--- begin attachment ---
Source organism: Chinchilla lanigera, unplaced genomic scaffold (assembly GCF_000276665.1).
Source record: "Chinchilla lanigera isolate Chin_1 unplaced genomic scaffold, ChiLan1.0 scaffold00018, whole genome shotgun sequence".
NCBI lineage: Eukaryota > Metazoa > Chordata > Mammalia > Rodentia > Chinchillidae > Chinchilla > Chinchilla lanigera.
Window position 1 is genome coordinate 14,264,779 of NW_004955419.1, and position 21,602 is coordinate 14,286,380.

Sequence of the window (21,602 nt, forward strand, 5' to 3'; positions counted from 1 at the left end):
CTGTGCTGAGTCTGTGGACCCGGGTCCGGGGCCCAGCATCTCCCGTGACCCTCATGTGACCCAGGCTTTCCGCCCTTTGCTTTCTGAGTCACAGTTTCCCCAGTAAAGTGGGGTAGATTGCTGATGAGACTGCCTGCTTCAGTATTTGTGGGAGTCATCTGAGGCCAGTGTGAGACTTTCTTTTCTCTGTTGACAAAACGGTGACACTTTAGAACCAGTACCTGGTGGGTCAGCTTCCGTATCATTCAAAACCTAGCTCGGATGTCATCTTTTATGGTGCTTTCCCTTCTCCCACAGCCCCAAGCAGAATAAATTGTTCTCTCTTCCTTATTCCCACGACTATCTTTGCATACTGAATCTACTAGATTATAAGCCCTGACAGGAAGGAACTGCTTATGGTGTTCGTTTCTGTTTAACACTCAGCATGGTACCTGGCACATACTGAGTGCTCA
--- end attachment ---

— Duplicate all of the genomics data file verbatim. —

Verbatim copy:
Source organism: Chinchilla lanigera, unplaced genomic scaffold (assembly GCF_000276665.1).
Source record: "Chinchilla lanigera isolate Chin_1 unplaced genomic scaffold, ChiLan1.0 scaffold00018, whole genome shotgun sequence".
NCBI lineage: Eukaryota > Metazoa > Chordata > Mammalia > Rodentia > Chinchillidae > Chinchilla > Chinchilla lanigera.
Window position 1 is genome coordinate 14,264,779 of NW_004955419.1, and position 21,602 is coordinate 14,286,380.

Sequence of the window (21,602 nt, forward strand, 5' to 3'; positions counted from 1 at the left end):
CTGTGCTGAGTCTGTGGACCCGGGTCCGGGGCCCAGCATCTCCCGTGACCCTCATGTGACCCAGGCTTTCCGCCCTTTGCTTTCTGAGTCACAGTTTCCCCAGTAAAGTGGGGTAGATTGCTGATGAGACTGCCTGCTTCAGTATTTGTGGGAGTCATCTGAGGCCAGTGTGAGACTTTCTTTTCTCTGTTGACAAAACGGTGACACTTTAGAACCAGTACCTGGTGGGTCAGCTTCCGTATCATTCAAAACCTAGCTCGGATGTCATCTTTTATGGTGCTTTCCCTTCTCCCACAGCCCCAAGCAGAATAAATTGTTCTCTCTTCCTTATTCCCACGACTATCTTTGCATACTGAATCTACTAGATTATAAGCCCTGACAGGAAGGAACTGCTTATGGTGTTCGTTTCTGTTTAACACTCAGCATGGTACCTGGCACATACTGAGTGCTCA